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Roadbed options
 Moderated by: Reg H Page:  First Page Previous Page  1  2  3  Next Page Last Page  
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 Posted: Fri Jun 16th, 2017 07:16 pm
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Reg H
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Stan:
I have used the cork over 1/2" ply for decades.  It always works.  When short on funds I have tried OSB (a bad idea) and particle board (a really bad idea).  
I once built a small switching layout (actually, more like a diorama) on foam insulation with a light wood framework.  That worked really well, but I used sectional track (it was HO) glued right down on the foam with Liquid Nails.  
If I were going to do an alternative, I would use the foam.  But I don't know how you would attach cork road bed.  Contact cement won't work.  It will dissolve the foam.  Liquid Nails (they make an adhesive specifically for foam insulation) might work, but making sure you don't have any humps or bumps would be a challenge. With full profile ties (see below) you might glue the ties right to the foam.  A scale 9" thick tie holds spikes pretty well. 
As for thinner plywood? Sure, but you will need more supporting benchwork. With 1/2" you can have supports every 24".  With 3/8" or 1/4" I would think you would want supports every foot. So I can't really see the advantage.
One other point, with plywood, you want to be sure and use "AC" with the "A" side up, especially if you are planning on handlaying the track. 
My ties are scale 9" X 60".  Pretty typical for a "heavy" narrow gauge railroad.  Lighter narrow gauge, like logging operations, would use smaller ties.
Reg



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 Posted: Fri Jun 16th, 2017 07:18 pm
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mabloodhound
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Stan, You're in Mass. and can buy sheets of the 2" thick blue or pink foam 2'x8'.  Put this in a light weight frame.  Then just use a vinyl caulk to glue the ties down.  No need to spike the ties down.  You can add cork if you want but it really isn't needed.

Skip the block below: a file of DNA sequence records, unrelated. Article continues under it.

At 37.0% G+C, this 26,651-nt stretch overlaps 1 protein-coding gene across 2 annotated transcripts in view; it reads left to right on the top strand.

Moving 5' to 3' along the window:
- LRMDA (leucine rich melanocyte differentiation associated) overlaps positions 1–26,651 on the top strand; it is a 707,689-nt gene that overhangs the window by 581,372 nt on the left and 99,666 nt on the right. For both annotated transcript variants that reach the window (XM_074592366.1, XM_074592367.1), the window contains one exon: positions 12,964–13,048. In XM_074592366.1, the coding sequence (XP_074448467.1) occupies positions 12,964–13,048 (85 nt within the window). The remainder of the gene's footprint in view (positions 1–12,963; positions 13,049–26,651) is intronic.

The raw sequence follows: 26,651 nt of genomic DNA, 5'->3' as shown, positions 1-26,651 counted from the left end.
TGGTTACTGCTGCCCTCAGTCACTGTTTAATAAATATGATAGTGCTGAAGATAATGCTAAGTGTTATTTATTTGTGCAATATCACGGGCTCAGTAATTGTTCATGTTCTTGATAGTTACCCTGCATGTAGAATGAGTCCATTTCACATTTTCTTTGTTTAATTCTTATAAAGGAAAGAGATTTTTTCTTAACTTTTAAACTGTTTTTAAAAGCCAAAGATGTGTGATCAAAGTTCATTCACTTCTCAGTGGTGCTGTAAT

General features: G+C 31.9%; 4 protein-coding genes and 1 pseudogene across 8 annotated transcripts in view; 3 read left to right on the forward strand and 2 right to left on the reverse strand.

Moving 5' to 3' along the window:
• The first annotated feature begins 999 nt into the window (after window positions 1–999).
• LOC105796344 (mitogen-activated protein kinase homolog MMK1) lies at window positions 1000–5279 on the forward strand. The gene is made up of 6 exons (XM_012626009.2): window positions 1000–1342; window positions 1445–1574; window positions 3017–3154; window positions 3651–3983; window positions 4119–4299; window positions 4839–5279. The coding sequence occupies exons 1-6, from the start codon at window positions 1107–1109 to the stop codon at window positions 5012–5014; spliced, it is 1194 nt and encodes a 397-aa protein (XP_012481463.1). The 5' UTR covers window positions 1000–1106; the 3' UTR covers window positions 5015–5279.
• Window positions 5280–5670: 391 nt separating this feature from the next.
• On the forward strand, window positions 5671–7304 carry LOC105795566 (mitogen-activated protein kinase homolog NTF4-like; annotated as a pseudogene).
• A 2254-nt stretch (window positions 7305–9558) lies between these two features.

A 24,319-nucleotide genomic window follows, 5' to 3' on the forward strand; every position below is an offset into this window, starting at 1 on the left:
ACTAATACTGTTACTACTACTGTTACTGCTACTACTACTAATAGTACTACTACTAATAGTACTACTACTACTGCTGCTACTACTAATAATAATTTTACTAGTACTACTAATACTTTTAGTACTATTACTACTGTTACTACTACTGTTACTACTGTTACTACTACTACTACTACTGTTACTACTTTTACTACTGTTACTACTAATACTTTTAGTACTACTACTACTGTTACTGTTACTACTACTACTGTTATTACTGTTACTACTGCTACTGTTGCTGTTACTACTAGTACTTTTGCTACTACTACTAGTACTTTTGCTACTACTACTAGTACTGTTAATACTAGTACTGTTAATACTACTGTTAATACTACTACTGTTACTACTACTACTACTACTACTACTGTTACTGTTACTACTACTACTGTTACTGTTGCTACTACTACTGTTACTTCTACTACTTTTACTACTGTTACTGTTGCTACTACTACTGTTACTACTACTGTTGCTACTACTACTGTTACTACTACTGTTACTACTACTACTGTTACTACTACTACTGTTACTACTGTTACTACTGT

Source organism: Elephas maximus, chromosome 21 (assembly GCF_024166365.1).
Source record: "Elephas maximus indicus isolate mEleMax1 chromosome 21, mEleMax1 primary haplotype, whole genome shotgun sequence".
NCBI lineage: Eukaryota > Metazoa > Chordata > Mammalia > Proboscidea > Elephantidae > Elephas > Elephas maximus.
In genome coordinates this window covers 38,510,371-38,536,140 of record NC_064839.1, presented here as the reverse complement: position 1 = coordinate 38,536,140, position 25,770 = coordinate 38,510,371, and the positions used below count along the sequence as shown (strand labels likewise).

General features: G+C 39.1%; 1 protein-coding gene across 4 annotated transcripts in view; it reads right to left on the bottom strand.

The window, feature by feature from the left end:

The good part with the 2" foam is you can carve stream beds and gullys into it.



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 Posted: Sat Jun 17th, 2017 05:54 pm
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jtrain
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Ma and Reg and others have it right, foam is a great material.  That being said, cork adds stability and raises the track up slightly.  Foam, cork, or both work great!  I would caution buying cork from online though, unless it's meant for model railroad use.  You need the cork particles to be small and tightly packed to be sturdy enough for the trains.  Some lower grades of cork don't do well for model trains.

As I said, good luck with the railroad!

--James

Last edited on Sat Jun 17th, 2017 06:03 pm by jtrain



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 Posted: Mon Jun 19th, 2017 09:26 pm
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Stan S
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Anybody ever used the Vinyl bed stuff?



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 Posted: Tue Jun 20th, 2017 12:16 am
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jtrain
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Sorry Stan, didn't even know that vinyl road bed was an option.  If it's not terribly expensive, I'd recommend laying a section of track using that section to test the different road bed options then use whatever you like best.